What Slashing Production of iPhone X Means for Apple
There's little evidence that customers are switching away from Apple toward Android-based devices, and this customer lock-in remains the source of Apple’s narrow moat.
Various news outlets, including the Nikkei Asian Review and the Wall Street Journal, have reported that Apple (AAPL) is planning on slashing production of its hero device, the Apple iPhone X, from 40 million units to be built in the March quarter down to 20 million, in light of sluggish demand.
We’ve seen enough reports thus far to suggest to us that there is smoke to this fire as we await Apple’s earnings report and revenue forecast for the March quarter on Thursday, Feb. 1. While these reports can only be considered as a negative for Apple, we remind investors that the iPhone X is only one of the three new models (along with the iPhone 8 and 8 Plus) launched by the firm a few months ago. A product mix shift toward the 8/8+ would not be a catastrophe.
The bigger concern is that customers were priced out of buying the X, did not see enough reason to buy the 8, and are instead holding on to their devices for another year, thus elongating the iPhone replacement cycle. Apple’s software dilemma around slowing down older iPhones, and in turn expanding its battery replacement program, might be leading even more customers to retain their current devices.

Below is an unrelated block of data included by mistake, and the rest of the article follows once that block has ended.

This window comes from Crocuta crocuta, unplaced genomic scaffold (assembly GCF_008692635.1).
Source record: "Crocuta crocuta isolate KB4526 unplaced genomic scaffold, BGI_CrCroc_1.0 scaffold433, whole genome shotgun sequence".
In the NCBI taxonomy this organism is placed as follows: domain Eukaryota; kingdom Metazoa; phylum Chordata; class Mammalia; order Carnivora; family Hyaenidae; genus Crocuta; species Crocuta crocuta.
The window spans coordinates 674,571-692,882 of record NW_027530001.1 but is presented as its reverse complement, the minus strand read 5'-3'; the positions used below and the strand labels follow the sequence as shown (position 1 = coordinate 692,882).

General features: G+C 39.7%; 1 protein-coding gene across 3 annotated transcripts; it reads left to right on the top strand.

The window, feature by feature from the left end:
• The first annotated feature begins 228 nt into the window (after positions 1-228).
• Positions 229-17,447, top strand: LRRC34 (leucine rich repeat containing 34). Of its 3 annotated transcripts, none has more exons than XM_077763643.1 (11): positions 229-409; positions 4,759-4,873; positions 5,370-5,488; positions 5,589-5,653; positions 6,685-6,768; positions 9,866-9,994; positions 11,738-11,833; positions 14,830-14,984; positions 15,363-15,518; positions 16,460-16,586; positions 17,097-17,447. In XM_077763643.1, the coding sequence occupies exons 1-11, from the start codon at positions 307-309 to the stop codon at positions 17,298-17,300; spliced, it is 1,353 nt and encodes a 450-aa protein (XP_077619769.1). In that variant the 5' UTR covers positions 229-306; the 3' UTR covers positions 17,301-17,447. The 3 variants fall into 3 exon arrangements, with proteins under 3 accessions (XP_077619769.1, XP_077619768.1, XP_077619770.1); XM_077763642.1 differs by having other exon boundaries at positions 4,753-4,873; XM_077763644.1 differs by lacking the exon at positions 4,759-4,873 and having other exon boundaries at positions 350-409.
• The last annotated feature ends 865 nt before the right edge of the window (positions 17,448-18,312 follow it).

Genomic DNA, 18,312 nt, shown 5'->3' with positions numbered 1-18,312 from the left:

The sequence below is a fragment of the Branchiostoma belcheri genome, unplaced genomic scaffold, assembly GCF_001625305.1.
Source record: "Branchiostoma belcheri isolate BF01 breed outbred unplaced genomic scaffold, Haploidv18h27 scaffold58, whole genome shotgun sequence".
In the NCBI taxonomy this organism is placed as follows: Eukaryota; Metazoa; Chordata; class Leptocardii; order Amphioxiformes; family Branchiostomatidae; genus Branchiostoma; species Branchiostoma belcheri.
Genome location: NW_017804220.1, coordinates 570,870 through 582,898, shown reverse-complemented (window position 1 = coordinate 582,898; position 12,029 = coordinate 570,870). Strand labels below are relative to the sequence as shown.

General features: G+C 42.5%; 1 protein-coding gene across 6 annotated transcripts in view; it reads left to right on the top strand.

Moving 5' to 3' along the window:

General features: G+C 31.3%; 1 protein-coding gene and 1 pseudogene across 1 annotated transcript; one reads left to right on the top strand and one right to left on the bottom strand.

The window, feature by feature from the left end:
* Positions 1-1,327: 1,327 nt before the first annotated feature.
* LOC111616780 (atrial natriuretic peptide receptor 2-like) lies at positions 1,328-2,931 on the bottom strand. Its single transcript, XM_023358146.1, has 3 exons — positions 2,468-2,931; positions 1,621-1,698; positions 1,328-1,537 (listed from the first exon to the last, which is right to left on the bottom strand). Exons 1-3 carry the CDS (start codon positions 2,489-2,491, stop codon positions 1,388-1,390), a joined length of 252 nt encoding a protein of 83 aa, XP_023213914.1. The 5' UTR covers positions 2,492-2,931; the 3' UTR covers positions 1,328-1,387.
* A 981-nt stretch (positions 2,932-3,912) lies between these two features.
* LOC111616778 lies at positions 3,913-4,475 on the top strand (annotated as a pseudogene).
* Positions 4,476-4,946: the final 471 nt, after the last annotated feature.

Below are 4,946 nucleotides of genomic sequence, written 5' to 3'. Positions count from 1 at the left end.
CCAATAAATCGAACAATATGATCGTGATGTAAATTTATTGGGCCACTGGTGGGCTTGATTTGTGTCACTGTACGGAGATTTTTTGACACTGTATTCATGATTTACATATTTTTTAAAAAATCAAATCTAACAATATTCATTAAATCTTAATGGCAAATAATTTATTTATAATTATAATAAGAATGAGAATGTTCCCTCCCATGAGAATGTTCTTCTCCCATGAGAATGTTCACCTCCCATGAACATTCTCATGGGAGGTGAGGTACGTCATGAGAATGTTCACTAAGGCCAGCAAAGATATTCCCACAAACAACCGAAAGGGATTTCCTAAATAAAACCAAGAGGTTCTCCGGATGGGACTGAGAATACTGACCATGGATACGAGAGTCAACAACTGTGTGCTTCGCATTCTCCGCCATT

We are maintaining our fair value estimate for narrow-moat Apple as we await the firm’s earnings report on Thursday. With shares down close to 10% from its all-time high of $180 earlier this month, we view Apple’s shares as fairly valued today.
As we take a longer-term view of Apple, the most important consideration is that we see little evidence that customers are switching away from Apple toward Android-based devices. This customer lock-in, driven by an array of Apple-developed and Apple-hosted hardware, software and services, remains the source of Apple’s narrow moat.
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Brian Colello does not own shares in any of the securities mentioned above. Find out about Morningstar’s editorial policies.
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